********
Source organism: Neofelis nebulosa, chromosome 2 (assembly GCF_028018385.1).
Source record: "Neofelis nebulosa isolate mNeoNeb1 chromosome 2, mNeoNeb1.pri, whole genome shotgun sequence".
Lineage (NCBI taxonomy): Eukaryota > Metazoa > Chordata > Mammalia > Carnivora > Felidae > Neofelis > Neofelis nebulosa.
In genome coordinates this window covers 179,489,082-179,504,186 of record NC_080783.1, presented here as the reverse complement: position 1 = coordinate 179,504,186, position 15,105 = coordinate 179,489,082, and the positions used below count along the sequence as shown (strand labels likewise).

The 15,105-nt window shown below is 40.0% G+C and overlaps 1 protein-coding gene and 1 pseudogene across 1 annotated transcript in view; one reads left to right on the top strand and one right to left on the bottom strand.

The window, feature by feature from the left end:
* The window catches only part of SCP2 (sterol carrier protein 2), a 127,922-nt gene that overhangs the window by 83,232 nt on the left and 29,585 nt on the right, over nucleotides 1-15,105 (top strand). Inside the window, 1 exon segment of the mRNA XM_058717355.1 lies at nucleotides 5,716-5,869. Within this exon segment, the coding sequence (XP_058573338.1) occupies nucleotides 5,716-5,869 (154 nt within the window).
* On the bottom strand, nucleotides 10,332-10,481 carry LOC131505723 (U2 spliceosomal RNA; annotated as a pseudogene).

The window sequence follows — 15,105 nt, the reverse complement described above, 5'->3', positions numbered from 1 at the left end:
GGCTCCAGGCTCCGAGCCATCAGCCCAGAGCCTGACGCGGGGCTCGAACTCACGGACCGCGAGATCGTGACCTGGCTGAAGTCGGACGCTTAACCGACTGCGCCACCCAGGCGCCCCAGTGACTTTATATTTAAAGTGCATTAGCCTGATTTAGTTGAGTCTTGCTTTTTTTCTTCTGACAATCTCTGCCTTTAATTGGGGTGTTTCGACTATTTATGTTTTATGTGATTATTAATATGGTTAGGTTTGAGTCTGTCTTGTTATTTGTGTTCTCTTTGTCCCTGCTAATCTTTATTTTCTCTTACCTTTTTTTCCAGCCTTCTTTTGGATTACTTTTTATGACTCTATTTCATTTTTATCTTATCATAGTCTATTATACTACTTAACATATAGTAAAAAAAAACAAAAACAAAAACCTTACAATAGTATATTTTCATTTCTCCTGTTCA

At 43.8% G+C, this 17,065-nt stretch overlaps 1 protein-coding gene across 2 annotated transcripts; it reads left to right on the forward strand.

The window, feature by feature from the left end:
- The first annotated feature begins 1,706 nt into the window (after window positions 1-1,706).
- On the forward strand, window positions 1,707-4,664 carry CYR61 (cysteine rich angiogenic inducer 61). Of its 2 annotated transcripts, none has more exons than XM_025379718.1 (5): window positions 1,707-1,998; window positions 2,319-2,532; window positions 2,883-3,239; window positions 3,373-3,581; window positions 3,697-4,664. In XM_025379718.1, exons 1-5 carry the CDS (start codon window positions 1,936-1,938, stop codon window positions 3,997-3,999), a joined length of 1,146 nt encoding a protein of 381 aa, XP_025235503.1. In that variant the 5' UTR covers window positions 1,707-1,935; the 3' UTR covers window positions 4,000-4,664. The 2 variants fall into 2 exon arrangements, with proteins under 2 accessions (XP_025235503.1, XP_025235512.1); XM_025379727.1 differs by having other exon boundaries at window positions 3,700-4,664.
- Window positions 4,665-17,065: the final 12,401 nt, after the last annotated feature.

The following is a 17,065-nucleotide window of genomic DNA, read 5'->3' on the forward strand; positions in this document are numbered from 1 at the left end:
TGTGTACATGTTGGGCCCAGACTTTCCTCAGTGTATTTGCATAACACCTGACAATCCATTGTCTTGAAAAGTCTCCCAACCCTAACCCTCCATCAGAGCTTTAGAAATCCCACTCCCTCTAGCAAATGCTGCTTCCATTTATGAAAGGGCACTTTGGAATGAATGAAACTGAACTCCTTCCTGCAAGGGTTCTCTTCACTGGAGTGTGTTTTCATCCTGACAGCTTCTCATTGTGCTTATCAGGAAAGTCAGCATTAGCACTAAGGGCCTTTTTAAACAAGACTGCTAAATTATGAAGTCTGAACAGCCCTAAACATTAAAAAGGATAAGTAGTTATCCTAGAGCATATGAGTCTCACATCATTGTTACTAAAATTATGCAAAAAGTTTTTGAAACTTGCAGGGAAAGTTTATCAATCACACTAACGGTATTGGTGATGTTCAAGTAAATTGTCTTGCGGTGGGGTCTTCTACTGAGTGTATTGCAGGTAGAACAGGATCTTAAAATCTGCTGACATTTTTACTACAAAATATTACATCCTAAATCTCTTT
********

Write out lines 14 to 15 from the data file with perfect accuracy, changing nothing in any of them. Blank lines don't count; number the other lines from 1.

- On the forward strand, window positions 1,707-4,664 carry CYR61 (cysteine rich angiogenic inducer 61). Of its 2 annotated transcripts, none has more exons than XM_025379718.1 (5): window positions 1,707-1,998; window positions 2,319-2,532; window positions 2,883-3,239; window positions 3,373-3,581; window positions 3,697-4,664. In XM_025379718.1, exons 1-5 carry the CDS (start codon window positions 1,936-1,938, stop codon window positions 3,997-3,999), a joined length of 1,146 nt encoding a protein of 381 aa, XP_025235503.1. In that variant the 5' UTR covers window positions 1,707-1,935; the 3' UTR covers window positions 4,000-4,664. The 2 variants fall into 2 exon arrangements, with proteins under 2 accessions (XP_025235503.1, XP_025235512.1); XM_025379727.1 differs by having other exon boundaries at window positions 3,700-4,664.
- Window positions 4,665-17,065: the final 12,401 nt, after the last annotated feature.